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Labor: Lessons from the EEOC’s aggressive pursuit of ADA cases

Employers should review policies, handbooks and training procedures to ensure compliance

If recent litigation pursued by the Equal Employment Opportunity Commission (EEOC) is any indication, any employer that still might think that the Americans with Disabilities Act (ADA) is easy to comply with and poses no significant legal exposure better think again. Recent high-profile EEOC victories and settlements show that the ADA is at the top of the EEOC’s agenda, and questionable policies and practices by employers could translate into extraordinarily expensive litigation.

The EEOC’s shift in focus to the ADA manifested itself shortly after the passage of the Americans with Disabilities Act Amendments Act of 2008, which expanded the protections of the ADA, with several major cases targeting employers’ leave policies that provided for automatic termination of any employees who exhausted their maximum leave allotments. Most recently in November 2012, the EEOC announced its latest $4.85 million settlement with a nationwide trucking firm, Interstate Distributor Co, in this kind of a claim (EEOC v. Interstate Distributor Co.)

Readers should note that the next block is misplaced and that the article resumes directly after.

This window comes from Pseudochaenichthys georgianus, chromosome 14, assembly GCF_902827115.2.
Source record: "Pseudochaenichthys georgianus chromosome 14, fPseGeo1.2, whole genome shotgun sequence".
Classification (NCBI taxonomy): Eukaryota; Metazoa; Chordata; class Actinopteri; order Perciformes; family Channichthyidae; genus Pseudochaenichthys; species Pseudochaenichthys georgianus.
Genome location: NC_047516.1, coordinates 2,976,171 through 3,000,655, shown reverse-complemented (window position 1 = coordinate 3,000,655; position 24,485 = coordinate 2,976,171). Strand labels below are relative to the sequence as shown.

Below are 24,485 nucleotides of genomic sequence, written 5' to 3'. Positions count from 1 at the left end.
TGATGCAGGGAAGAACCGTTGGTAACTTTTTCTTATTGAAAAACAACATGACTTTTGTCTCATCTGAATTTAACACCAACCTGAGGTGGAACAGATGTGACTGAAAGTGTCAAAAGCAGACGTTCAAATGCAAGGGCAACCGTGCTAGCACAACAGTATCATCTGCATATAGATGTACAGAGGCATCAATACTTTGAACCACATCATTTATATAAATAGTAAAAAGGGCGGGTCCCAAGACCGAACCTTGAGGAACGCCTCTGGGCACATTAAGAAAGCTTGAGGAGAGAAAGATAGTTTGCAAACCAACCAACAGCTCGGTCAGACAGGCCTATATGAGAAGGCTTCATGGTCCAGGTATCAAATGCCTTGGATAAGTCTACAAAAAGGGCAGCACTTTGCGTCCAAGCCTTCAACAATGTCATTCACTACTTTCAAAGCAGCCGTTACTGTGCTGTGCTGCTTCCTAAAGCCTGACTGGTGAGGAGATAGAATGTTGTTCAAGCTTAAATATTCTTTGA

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Sonya Rosenberg

Sonya Rosenberg is an attorney in Neal, Gerber & Eisenberg’s Labor & Employment Practice Group. Her experience includes counseling employers through the many...

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Contributing Author

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Chad W. Moeller

Chad W. Moeller is a partner at Neal, Gerber & Eisenberg. He represents corporations and not-for-profit organizations of all sizes in employment matters in federal...

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